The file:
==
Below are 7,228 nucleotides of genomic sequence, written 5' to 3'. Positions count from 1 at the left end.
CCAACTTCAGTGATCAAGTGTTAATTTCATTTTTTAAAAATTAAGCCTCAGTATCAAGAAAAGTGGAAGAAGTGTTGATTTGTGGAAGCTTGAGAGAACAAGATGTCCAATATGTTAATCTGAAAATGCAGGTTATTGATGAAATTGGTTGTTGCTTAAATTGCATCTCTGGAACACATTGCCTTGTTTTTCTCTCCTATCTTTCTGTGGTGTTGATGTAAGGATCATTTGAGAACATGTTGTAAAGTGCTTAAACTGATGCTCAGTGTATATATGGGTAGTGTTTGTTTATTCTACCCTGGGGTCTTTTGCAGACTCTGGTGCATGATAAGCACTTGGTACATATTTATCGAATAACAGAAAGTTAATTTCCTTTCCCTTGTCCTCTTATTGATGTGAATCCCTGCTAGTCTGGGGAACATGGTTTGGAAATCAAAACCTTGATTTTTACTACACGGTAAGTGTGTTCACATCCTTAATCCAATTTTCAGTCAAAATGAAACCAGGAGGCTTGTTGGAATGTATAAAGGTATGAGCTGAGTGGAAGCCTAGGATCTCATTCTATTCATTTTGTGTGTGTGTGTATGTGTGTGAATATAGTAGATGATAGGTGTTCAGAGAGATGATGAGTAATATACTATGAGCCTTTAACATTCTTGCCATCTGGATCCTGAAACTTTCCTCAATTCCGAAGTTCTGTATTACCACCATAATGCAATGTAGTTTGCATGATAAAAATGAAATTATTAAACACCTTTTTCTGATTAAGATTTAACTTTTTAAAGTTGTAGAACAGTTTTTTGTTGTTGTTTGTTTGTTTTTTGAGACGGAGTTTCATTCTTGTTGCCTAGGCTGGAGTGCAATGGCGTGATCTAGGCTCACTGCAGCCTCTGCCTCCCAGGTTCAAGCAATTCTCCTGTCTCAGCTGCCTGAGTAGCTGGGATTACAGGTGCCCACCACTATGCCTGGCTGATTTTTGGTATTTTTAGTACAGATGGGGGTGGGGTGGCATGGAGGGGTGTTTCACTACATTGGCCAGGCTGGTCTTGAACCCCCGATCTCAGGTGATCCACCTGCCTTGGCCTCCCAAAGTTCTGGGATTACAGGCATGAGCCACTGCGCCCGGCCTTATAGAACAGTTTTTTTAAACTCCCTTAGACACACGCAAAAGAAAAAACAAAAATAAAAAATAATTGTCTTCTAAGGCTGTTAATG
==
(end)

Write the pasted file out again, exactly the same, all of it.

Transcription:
Below are 7,228 nucleotides of genomic sequence, written 5' to 3'. Positions count from 1 at the left end.
CCAACTTCAGTGATCAAGTGTTAATTTCATTTTTTAAAAATTAAGCCTCAGTATCAAGAAAAGTGGAAGAAGTGTTGATTTGTGGAAGCTTGAGAGAACAAGATGTCCAATATGTTAATCTGAAAATGCAGGTTATTGATGAAATTGGTTGTTGCTTAAATTGCATCTCTGGAACACATTGCCTTGTTTTTCTCTCCTATCTTTCTGTGGTGTTGATGTAAGGATCATTTGAGAACATGTTGTAAAGTGCTTAAACTGATGCTCAGTGTATATATGGGTAGTGTTTGTTTATTCTACCCTGGGGTCTTTTGCAGACTCTGGTGCATGATAAGCACTTGGTACATATTTATCGAATAACAGAAAGTTAATTTCCTTTCCCTTGTCCTCTTATTGATGTGAATCCCTGCTAGTCTGGGGAACATGGTTTGGAAATCAAAACCTTGATTTTTACTACACGGTAAGTGTGTTCACATCCTTAATCCAATTTTCAGTCAAAATGAAACCAGGAGGCTTGTTGGAATGTATAAAGGTATGAGCTGAGTGGAAGCCTAGGATCTCATTCTATTCATTTTGTGTGTGTGTGTATGTGTGTGAATATAGTAGATGATAGGTGTTCAGAGAGATGATGAGTAATATACTATGAGCCTTTAACATTCTTGCCATCTGGATCCTGAAACTTTCCTCAATTCCGAAGTTCTGTATTACCACCATAATGCAATGTAGTTTGCATGATAAAAATGAAATTATTAAACACCTTTTTCTGATTAAGATTTAACTTTTTAAAGTTGTAGAACAGTTTTTTGTTGTTGTTTGTTTGTTTTTTGAGACGGAGTTTCATTCTTGTTGCCTAGGCTGGAGTGCAATGGCGTGATCTAGGCTCACTGCAGCCTCTGCCTCCCAGGTTCAAGCAATTCTCCTGTCTCAGCTGCCTGAGTAGCTGGGATTACAGGTGCCCACCACTATGCCTGGCTGATTTTTGGTATTTTTAGTACAGATGGGGGTGGGGTGGCATGGAGGGGTGTTTCACTACATTGGCCAGGCTGGTCTTGAACCCCCGATCTCAGGTGATCCACCTGCCTTGGCCTCCCAAAGTTCTGGGATTACAGGCATGAGCCACTGCGCCCGGCCTTATAGAACAGTTTTTTTAAACTCCCTTAGACACACGCAAAAGAAAAAACAAAAATAAAAAATAATTGTCTTCTAAGGCTGTTAATG